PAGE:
Dr. Dan Kelly, who left The City for Sierra Leone on Saturday, will act as a consultant to help implement methods for controlling the disease and community health training protocols, such as teaching the importance of using disinfectants, in the country’s Kono District where the first case of Ebola was confirmed in July. Sierra Leone is one of the countries most impacted by the recent virus outbreak.
Kelly plans to work out of Wellbody Alliance, the healthcare organization he co-founded in 2006, and at Koidu Government Hospital, as the region grapples with a lack of infection control training.
“This is a hole in their response plan,” Kelly said of the Centers for Disease Control and Prevention and World Health Organization. “They don’t have enough personnel to do this piece.”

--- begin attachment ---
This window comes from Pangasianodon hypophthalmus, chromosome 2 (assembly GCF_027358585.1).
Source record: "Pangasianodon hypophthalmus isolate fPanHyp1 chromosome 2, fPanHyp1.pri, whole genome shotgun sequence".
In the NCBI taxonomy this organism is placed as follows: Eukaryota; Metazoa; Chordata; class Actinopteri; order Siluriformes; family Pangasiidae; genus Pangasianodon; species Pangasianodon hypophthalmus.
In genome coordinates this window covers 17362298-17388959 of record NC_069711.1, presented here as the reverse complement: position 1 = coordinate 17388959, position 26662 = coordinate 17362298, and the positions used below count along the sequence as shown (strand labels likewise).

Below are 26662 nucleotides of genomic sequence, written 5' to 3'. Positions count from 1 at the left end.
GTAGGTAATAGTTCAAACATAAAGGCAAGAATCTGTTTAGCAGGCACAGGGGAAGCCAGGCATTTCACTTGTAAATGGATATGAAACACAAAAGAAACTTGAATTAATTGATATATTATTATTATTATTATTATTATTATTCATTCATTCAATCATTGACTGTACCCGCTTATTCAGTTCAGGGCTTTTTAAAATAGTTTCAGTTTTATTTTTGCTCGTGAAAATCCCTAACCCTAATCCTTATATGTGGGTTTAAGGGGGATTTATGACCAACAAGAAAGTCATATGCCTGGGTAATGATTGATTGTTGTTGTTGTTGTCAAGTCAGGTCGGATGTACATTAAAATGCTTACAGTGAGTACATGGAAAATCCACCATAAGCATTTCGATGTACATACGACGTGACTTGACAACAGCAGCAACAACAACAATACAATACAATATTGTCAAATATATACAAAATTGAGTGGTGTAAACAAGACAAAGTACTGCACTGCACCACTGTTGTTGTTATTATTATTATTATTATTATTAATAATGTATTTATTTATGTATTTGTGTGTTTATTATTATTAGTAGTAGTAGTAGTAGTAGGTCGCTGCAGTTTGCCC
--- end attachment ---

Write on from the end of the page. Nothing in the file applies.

Kelly won’t be directly involved in patient care, but he will visit isolation wards with suspected and potentially confirmed cases of the virus. Though walking in isolation wards alone could expose Kelly to the disease, he said he is willing to take the risk.
“I can’t do a needs-assessment of different facilities unless I walk in,” Kelly said. He will wear full protective gear, including a space suit, and has been in contact with CDC officials to ensure he takes proper precautions.
For Kelly, it’s not a question of whether he should help, it’s a question of how.
“I have very established relationships and good friends that are dying,” Kelly said. “I’m trying to show solidarity and friendship.”
Donations for personal protective gear, infection supplies and other needs are being requested at crowdfund.ucsf.edu. An anonymous donor will match every gift between $250 and $50,000 through Sept. 30.
As of Friday, the CDC has recorded 2,127 suspected and confirmed cases of Ebola virus in Guinea, Liberia, Sierra Leone and Nigeria, as well as 1,145 suspected case deaths.